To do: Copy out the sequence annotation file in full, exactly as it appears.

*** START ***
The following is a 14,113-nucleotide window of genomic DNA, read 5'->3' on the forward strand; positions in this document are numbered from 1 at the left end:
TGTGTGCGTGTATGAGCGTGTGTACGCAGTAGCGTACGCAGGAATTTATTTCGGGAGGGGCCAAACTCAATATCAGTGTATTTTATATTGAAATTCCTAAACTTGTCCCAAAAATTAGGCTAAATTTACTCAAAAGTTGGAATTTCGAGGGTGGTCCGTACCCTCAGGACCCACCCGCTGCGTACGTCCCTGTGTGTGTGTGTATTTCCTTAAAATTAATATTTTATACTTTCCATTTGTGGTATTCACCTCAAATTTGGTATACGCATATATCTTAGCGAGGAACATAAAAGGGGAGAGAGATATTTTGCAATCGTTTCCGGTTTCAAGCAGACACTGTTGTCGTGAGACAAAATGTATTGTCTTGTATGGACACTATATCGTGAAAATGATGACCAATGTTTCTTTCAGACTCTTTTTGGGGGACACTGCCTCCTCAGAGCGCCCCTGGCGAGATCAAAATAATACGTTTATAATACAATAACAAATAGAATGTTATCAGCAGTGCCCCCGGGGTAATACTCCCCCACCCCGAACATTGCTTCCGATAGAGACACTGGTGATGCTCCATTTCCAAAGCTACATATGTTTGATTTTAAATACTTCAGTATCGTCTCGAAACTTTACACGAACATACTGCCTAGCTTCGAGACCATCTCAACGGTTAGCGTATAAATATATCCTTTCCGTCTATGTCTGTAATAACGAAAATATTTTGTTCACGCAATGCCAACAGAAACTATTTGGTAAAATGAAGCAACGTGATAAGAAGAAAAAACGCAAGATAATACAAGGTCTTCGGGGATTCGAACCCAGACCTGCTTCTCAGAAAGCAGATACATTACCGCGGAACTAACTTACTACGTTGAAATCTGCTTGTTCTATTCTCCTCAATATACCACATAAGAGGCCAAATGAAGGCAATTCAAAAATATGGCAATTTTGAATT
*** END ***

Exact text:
The following is a 14,113-nucleotide window of genomic DNA, read 5'->3' on the forward strand; positions in this document are numbered from 1 at the left end:
TGTGTGCGTGTATGAGCGTGTGTACGCAGTAGCGTACGCAGGAATTTATTTCGGGAGGGGCCAAACTCAATATCAGTGTATTTTATATTGAAATTCCTAAACTTGTCCCAAAAATTAGGCTAAATTTACTCAAAAGTTGGAATTTCGAGGGTGGTCCGTACCCTCAGGACCCACCCGCTGCGTACGTCCCTGTGTGTGTGTGTATTTCCTTAAAATTAATATTTTATACTTTCCATTTGTGGTATTCACCTCAAATTTGGTATACGCATATATCTTAGCGAGGAACATAAAAGGGGAGAGAGATATTTTGCAATCGTTTCCGGTTTCAAGCAGACACTGTTGTCGTGAGACAAAATGTATTGTCTTGTATGGACACTATATCGTGAAAATGATGACCAATGTTTCTTTCAGACTCTTTTTGGGGGACACTGCCTCCTCAGAGCGCCCCTGGCGAGATCAAAATAATACGTTTATAATACAATAACAAATAGAATGTTATCAGCAGTGCCCCCGGGGTAATACTCCCCCACCCCGAACATTGCTTCCGATAGAGACACTGGTGATGCTCCATTTCCAAAGCTACATATGTTTGATTTTAAATACTTCAGTATCGTCTCGAAACTTTACACGAACATACTGCCTAGCTTCGAGACCATCTCAACGGTTAGCGTATAAATATATCCTTTCCGTCTATGTCTGTAATAACGAAAATATTTTGTTCACGCAATGCCAACAGAAACTATTTGGTAAAATGAAGCAACGTGATAAGAAGAAAAAACGCAAGATAATACAAGGTCTTCGGGGATTCGAACCCAGACCTGCTTCTCAGAAAGCAGATACATTACCGCGGAACTAACTTACTACGTTGAAATCTGCTTGTTCTATTCTCCTCAATATACCACATAAGAGGCCAAATGAAGGCAATTCAAAAATATGGCAATTTTGAATT